John Pluecker

  • “Cecilia Vicuña: Seehearing the Enlightened Failure”

    Curated by Miguel A. López

    In her 1980 video ¿Qué es para usted la poesía? Cecilia Vicuña wanders the streets of Bogotá, Colombia, asking residents what poetry is for them; their responses are heartfelt and simple, often poignant and profound. This question regarding the very nature of the art form is at the heart of Vicuña’s oeuvre, which is in constant pursuit of impossible questions. This retrospective of one hundred works will encompass the full scope of the artist’s practice from the early 1970s through the present day, and will include pieces from Vicuña’s archive that have never before

  • Gabriel Martinez, The Long Poem of Walking, 2017, car glass, dimensions variable.
    picks January 11, 2018

    Gabriel Martinez

    In Gabriel Martinez’s first solo museum exhibition, a polished veneer and meticulous structuring allow his beautiful objects to pass as Minimalist art––yet a deeper examination reveals biting commentary and sharp sociopolitical analyses of contemporary American urbanism.

    The artist’s practice is grounded in interventions he undertook on city streets over the past fifteen years. In one, Martinez cleared a delimited area of all paper trash and then re-created the refuse in white card stock in his studio, eventually returning the fabricated versions to the same location; in Ghost Trash, 2005–18,

  • picks November 15, 2017

    Héctor Zamora

    In “Re/Vuelta,” his first retrospective in Mexico, Héctor Zamora presents a selection of twenty-four works, including installations, architectural models, photographs, videos, a live performance, documentation of performances, and sculptures. The Spanish word revuelta refers to both a riot and a revolt, and—with the addition of the slash—to a “re/turn,” signifying a return for the artist to questions around labor that frequently emerge in his work and to his native country.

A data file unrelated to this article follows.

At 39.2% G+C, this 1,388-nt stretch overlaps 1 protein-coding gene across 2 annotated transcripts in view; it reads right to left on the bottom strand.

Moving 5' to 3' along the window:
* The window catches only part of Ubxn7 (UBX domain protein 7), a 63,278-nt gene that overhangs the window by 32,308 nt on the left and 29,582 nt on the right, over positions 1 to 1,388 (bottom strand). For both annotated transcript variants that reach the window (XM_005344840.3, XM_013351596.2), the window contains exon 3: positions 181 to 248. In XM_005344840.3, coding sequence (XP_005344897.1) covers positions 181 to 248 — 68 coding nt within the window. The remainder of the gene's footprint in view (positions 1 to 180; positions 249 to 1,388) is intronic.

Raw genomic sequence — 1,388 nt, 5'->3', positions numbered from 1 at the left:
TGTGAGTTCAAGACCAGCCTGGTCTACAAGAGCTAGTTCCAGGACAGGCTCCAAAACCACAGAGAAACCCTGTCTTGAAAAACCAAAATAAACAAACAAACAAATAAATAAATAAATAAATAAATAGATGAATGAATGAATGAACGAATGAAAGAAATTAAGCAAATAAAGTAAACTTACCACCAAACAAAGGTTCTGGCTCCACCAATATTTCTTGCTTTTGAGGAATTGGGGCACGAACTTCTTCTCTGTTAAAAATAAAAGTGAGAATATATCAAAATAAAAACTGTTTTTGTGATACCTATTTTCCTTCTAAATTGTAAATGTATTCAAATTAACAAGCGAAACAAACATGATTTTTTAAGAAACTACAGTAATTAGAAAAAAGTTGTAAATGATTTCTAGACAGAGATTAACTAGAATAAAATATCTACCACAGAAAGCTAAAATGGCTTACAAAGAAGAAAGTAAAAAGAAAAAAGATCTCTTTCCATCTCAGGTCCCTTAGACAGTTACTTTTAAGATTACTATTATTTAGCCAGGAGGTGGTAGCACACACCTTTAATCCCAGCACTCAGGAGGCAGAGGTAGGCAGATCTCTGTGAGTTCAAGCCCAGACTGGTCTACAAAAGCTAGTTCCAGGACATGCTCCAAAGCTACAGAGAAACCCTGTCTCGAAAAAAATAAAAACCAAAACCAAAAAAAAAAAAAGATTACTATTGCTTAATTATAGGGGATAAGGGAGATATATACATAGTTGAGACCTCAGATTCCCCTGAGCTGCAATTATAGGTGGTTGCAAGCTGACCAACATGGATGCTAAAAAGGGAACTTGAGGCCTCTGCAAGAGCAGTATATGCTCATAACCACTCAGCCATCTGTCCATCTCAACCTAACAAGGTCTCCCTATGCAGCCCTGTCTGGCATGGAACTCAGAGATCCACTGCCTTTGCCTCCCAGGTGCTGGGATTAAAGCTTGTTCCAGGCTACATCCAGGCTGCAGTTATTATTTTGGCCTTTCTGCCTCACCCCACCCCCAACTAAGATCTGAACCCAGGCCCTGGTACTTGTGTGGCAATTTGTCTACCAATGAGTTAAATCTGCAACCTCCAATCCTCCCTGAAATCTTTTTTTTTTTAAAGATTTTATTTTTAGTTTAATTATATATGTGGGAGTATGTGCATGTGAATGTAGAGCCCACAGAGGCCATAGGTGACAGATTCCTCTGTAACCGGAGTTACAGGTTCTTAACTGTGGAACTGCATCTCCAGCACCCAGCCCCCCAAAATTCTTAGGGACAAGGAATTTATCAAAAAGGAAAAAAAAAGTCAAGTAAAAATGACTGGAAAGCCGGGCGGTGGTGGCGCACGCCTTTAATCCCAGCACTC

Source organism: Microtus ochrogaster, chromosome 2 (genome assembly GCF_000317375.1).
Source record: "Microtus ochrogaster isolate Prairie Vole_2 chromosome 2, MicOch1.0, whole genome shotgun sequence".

By focusing on manual production, Zamora here proffers an incisive critique of the changes brought on by the expansion of

  • Nathaniel Donnett, The Off-Center of Invisibility, 2015, mixed media, dimensions variable.
    picks May 29, 2015

    “The One and the Many: A Self-Portrait in Seven Parts”

    With a quiet yet undeniable force, this exhibition provides the emotional sense of absence or yearning brought on by migration or displacement. Cuban-born artist Alexandre Arrechea exhibits three photos from his “Architectural Elements” series (all works 2015), in which he holds pillars of building materials in front of brick or stone walls, obscuring his own laboring body behind paper, cement, or metal. A steady pulsing sound in Ayanna Jolivet McCloud’s installation accompanies a text piece on borders, bridges, and the reverberations of violence for Score (How to Hold On to Chasms and Fill with

  • Yinka Shonibare, The Swing (after Fragonard), 2001, mixed media, dimensions variable.
    picks January 07, 2013

    “The Progress of Love”

    “The Progress of Love” is a set of three distinct, concurrent exhibitions—held at the Menil Collection in Houston; the Center for Contemporary Arts in Lagos, Nigeria; and the Pulitzer Foundation for the Arts in Saint Louis—that investigate contemporary notions of love in Africa, Europe, and the United States. The project draws its name from an eighteenth-century painting by Jean-Honoré Fragonard of a European couple in the throes of romance, in a garden; this painting has been reworked into a sculptural installation by Yinka Shonibare, The Swing (after Fragonard), 2001, which features a life-size,

  • View of “It is what it is. Or is it?,” 2012. Foreground: Abraham Cruzvillegas, Autorretrato embarazado y mascando pepitas (Self-Portrait Pregnant and Chewing Pumpkin Seeds), 2012. Background: Klara Liden, 180° Wall Piece, 2012.
    picks June 18, 2012

    “It is what it is. Or is it?”

    Marcel Duchamp famously said that the readymade was “a form of denying the possibility of defining art”; in a similar way, this exhibition denies the possibility of narrowly defining the readymade. Nearly a century after Bicycle Wheel, 1913, we are still wrestling with the relevance of the readymade, particularly its critical power in our digitally saturated, perpetually remixed world.

    It’s daring of Dean Daderko, the curator of this exhibition, to wade into these deep waters. He has included a wide array of artworks, from Bill Bollinger’s Evergreen Joe Hemmis, 1970, to Rachel Hecker’s portraiture,